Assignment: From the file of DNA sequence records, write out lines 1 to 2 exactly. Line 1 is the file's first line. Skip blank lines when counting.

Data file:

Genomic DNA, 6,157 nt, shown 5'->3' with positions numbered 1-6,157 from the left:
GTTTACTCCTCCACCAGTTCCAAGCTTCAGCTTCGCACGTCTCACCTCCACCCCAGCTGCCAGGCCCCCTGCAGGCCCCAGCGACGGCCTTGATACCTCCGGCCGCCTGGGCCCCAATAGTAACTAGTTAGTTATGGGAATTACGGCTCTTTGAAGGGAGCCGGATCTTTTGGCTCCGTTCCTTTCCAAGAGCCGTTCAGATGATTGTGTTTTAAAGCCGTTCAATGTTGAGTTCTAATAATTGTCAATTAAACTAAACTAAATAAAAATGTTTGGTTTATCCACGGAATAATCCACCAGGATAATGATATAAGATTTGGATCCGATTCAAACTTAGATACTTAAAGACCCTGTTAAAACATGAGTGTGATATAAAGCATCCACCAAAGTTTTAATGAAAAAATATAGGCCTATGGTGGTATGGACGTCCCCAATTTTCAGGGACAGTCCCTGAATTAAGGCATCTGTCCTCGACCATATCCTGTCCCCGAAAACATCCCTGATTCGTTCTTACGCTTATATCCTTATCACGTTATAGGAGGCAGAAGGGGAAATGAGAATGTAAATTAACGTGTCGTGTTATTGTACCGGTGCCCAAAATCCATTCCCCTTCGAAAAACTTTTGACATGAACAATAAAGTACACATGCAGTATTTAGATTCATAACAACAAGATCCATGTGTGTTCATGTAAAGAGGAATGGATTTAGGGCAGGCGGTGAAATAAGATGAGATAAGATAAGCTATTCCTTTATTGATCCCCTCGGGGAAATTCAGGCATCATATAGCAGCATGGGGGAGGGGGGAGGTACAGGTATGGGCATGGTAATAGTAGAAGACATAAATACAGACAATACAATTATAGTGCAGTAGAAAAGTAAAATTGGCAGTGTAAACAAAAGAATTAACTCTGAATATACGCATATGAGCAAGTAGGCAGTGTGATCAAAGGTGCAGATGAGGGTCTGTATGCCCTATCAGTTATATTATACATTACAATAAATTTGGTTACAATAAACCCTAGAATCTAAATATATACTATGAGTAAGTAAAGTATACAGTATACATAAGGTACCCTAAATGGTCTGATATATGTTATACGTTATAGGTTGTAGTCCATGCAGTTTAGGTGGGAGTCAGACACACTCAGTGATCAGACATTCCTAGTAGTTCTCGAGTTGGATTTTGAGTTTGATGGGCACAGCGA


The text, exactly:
Genomic DNA, 6,157 nt, shown 5'->3' with positions numbered 1-6,157 from the left:
GTTTACTCCTCCACCAGTTCCAAGCTTCAGCTTCGCACGTCTCACCTCCACCCCAGCTGCCAGGCCCCCTGCAGGCCCCAGCGACGGCCTTGATACCTCCGGCCGCCTGGGCCCCAATAGTAACTAGTTAGTTATGGGAATTACGGCTCTTTGAAGGGAGCCGGATCTTTTGGCTCCGTTCCTTTCCAAGAGCCGTTCAGATGATTGTGTTTTAAAGCCGTTCAATGTTGAGTTCTAATAATTGTCAATTAAACTAAACTAAATAAAAATGTTTGGTTTATCCACGGAATAATCCACCAGGATAATGATATAAGATTTGGATCCGATTCAAACTTAGATACTTAAAGACCCTGTTAAAACATGAGTGTGATATAAAGCATCCACCAAAGTTTTAATGAAAAAATATAGGCCTATGGTGGTATGGACGTCCCCAATTTTCAGGGACAGTCCCTGAATTAAGGCATCTGTCCTCGACCATATCCTGTCCCCGAAAACATCCCTGATTCGTTCTTACGCTTATATCCTTATCACGTTATAGGAGGCAGAAGGGGAAATGAGAATGTAAATTAACGTGTCGTGTTATTGTACCGGTGCCCAAAATCCATTCCCCTTCGAAAAACTTTTGACATGAACAATAAAGTACACATGCAGTATTTAGATTCATAACAACAAGATCCATGTGTGTTCATGTAAAGAGGAATGGATTTAGGGCAGGCGGTGAAATAAGATGAGATAAGATAAGCTATTCCTTTATTGATCCCCTCGGGGAAATTCAGGCATCATATAGCAGCATGGGGGAGGGGGGAGGTACAGGTATGGGCATGGTAATAGTAGAAGACATAAATACAGACAATACAATTATAGTGCAGTAGAAAAGTAAAATTGGCAGTGTAAACAAAAGAATTAACTCTGAATATACGCATATGAGCAAGTAGGCAGTGTGATCAAAGGTGCAGATGAGGGTCTGTATGCCCTATCAGTTATATTATACATTACAATAAATTTGGTTACAATAAACCCTAGAATCTAAATATATACTATGAGTAAGTAAAGTATACAGTATACATAAGGTACCCTAAATGGTCTGATATATGTTATACGTTATAGGTTGTAGTCCATGCAGTTTAGGTGGGAGTCAGACACACTCAGTGATCAGACATTCCTAGTAGTTCTCGAGTTGGATTTTGAGTTTGATGGGCACAGCGA